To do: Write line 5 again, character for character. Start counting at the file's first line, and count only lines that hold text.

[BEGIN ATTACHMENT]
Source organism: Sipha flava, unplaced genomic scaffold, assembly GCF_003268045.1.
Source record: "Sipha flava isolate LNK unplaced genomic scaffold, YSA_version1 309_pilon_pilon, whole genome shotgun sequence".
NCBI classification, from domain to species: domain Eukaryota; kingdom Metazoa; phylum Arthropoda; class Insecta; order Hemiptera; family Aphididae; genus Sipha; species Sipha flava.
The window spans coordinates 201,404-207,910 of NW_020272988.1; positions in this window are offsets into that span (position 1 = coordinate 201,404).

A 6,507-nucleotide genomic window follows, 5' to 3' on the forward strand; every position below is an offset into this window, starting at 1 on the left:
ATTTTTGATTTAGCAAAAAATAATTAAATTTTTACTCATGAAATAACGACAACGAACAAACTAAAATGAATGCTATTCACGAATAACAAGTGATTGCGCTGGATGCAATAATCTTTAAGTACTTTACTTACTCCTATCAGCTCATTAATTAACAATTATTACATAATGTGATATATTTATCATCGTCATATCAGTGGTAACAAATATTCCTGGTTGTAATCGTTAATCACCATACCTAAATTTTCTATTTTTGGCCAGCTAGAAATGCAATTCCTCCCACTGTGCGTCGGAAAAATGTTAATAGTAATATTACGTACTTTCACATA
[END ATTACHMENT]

A 6,507-nucleotide genomic window follows, 5' to 3' on the forward strand; every position below is an offset into this window, starting at 1 on the left: